The Transition Plan Taskforce

The Transition Plan Taskforce (TPT)

Where is your business in regards to its plans to be more sustainable?

Using the Disclosure Framework

The Transition Plan Taskforce (TPT) was announced by the UK government in 2021 and launched by the Treasury in April 2022. The TPT published a Disclosure Framework for corporate climate transition plans in October 2023.

The Disclosure Framework could provide a basis for companies to set out effective transition plans as part of their business reporting. According to SaveMoneyCutCarbon (SMCC), the framework aims to support the creation of consistent, comparable company reports, and reduce the level of complexity faced by firms disclosing climate-related information.

What does this mean for UK businesses?

Comprehensive transition plans could be an important consideration if the UK is to move to a low-carbon economy, with the UK committed to reducing carbon emissions by 68% by 2030. The Financial Conduct Authority intends to consult this year (2024) on rules and guidance for listed companies to disclose in line with the UK-endorsed International Sustainability Standards Board (ISSB) standards and the TPT Framework.

Climate risk management

Plausible plans could enhance transparency and accountability for both companies and financial institutions in the quest for net-zero emissions, while they can give potential investors information on climate-risk management. Clear guidance from the TPT could also help companies that are struggling to develop comprehensive transition plans to compete with those that already have robust strategies in place. Transition plans could take into account national commitments and international agreements on climate change, as well as commitments such as Nationally Determined Contributions submitted under the Paris Agreement.

According to SMCC, a full carbon plan could deliver these benefits:

Help shape business strategy, drive innovation and increase competitive edge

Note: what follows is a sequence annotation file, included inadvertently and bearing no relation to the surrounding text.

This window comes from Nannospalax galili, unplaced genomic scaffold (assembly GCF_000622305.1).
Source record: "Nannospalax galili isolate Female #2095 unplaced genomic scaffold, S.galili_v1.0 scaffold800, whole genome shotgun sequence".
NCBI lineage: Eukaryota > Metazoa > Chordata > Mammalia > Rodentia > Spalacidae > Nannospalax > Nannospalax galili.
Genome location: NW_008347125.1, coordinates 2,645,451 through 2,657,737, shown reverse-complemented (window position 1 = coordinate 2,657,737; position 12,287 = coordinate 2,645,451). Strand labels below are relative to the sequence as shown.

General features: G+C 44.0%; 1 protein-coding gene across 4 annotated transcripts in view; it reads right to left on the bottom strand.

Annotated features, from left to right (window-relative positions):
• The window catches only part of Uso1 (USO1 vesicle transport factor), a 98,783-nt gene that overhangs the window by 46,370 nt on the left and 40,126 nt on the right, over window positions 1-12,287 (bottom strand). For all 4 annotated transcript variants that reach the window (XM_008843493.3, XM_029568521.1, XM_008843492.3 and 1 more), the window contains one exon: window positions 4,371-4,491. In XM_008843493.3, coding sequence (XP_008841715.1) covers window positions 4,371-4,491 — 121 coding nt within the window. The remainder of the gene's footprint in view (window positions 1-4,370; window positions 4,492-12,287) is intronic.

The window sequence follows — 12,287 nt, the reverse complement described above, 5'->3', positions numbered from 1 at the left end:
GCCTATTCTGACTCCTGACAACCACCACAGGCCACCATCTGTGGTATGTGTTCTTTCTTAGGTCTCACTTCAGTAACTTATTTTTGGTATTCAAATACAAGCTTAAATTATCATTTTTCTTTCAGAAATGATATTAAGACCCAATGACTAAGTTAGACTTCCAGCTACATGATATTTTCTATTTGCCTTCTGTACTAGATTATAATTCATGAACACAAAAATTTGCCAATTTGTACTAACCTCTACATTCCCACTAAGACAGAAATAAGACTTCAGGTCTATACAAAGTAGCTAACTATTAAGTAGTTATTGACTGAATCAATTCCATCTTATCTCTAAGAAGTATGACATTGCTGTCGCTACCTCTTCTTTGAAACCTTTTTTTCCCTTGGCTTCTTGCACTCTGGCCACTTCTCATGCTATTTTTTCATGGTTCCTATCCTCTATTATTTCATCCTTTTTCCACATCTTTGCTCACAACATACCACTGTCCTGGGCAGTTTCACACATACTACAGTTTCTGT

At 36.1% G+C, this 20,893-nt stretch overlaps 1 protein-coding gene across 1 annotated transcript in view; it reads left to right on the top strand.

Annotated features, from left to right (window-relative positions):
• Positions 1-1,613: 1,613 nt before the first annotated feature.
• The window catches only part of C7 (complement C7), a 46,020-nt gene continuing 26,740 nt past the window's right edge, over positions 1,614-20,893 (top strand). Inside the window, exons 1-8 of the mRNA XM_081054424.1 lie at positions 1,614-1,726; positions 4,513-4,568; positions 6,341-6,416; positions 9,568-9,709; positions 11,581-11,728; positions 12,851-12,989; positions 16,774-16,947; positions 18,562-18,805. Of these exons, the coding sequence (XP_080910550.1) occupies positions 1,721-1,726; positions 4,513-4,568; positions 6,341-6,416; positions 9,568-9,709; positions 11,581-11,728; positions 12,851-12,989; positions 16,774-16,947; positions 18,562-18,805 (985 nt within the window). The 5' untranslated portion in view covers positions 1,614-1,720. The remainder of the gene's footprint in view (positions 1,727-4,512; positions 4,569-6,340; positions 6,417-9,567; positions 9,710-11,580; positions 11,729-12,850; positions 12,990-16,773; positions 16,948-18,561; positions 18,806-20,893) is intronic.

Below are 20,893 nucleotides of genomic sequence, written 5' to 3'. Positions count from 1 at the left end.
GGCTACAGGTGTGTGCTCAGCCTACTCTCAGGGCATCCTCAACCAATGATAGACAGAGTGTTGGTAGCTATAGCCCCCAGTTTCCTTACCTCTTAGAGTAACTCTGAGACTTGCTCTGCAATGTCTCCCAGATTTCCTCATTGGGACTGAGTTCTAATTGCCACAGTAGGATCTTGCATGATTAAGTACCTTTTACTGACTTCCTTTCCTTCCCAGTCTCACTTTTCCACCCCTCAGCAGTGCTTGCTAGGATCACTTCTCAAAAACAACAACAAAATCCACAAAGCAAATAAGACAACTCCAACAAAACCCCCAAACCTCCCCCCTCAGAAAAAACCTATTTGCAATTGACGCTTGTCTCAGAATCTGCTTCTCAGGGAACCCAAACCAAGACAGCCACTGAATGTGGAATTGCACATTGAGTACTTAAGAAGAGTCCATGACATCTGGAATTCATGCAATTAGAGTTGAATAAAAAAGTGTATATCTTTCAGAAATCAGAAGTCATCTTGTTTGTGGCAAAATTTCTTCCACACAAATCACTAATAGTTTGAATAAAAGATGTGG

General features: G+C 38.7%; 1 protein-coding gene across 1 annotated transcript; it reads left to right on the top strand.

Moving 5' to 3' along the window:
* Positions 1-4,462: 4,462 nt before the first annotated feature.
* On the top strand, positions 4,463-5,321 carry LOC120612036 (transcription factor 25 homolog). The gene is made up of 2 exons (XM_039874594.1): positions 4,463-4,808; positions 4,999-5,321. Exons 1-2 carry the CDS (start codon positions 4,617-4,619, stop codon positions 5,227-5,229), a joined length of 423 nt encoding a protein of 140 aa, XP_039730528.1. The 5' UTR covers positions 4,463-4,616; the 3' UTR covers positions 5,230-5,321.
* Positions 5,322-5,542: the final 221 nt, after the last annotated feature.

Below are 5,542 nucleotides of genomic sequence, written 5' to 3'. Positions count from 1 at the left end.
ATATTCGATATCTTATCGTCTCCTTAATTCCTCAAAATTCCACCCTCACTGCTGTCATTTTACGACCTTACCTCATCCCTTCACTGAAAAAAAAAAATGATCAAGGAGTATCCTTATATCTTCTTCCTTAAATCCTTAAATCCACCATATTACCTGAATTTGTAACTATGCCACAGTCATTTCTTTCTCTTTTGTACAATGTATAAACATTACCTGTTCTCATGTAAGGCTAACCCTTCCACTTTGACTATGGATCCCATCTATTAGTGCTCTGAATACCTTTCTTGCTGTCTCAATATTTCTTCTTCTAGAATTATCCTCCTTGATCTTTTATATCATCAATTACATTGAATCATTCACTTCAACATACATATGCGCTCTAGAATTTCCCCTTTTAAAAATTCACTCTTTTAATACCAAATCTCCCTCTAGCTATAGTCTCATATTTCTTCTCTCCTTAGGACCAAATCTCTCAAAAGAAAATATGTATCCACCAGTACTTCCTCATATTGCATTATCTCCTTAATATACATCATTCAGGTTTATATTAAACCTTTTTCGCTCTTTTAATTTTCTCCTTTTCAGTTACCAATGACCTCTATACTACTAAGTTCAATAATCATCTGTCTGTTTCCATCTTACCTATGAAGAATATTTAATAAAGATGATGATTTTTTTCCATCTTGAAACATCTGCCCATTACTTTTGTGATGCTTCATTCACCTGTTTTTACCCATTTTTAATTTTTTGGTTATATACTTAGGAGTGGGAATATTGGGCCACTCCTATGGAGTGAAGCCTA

Stronger reputation – companies that want to take climate action seriously are increasingly expected to set science-based targets to demonstrate responsibility

Cost savings from reductions in energy and water consumption

Increased investor confidence – financial institutions are increasingly factoring in carbon reductions in line with climate science

Attract and retain staff – many potential employees seek to identify companies who have made a commitment to being more sustainable

Attract and retain customers - consumers are looking for companies with a focus on being more sustainable

Manage future risks – setting targets could boost resilience to future emissions related regulations.

Under FCA listing rules, premium-listed and standard-listed companies need to make disclosures under the Task Force on Climate-related Financial Disclosures framework.

Next steps on climate risk

Former Governor of the Bank of England, Mark Carney, has emphasised the importance of accountability mechanisms for transition plans. He said

“As an increasing number of firms disclose their assessment of climate risks, investors should have the opportunity to opine on the quality of these disclosures and so called ‘transition plans’. As with ‘say on pay’ there are growing calls for investors to have a ‘say on transition’: a vote on the adequacy of a company’s preparedness for the transition to a net-zero world. This mechanism would embed the critical link between responsibility and accountability.”

And as the G7 have pledged to follow the UK in mandating climate risk reporting from large businesses, the transition plan mandate may well go global.

Why does your organisation need a carbon roadmap?

The UK government has launched its Net Zero Strategy1, with the target of balancing out carbon emissions by 2050 so that they are effectively zero. It has called on all businesses and organisations to play their part in ensuring that global warming is limited to a manageable 1.5 degrees. (© Crown 2024 copyright Defra & BEIS via naei.beis.gov.uk, licenced under the Open Government Licence (OGL).

This means publishing detailed plans, guided by the TPT and FCA guidelines on how the UK Government will progress to a low-carbon future. Companies now need to develop integrated strategies that focus on direct and indirect carbon emissions, while delivering operational cost savings. They also need to prepare for physical impacts of climate change.
Effective and accurate measurement, using the right data could be key to decision making that may prepare the business for long-term viability.

This article has been written by SaveMoneyCutCarbon and is correct at 27 June 2024. This content does not constitute advice and is for general guidance only. Always undertake your own research before taking any action.

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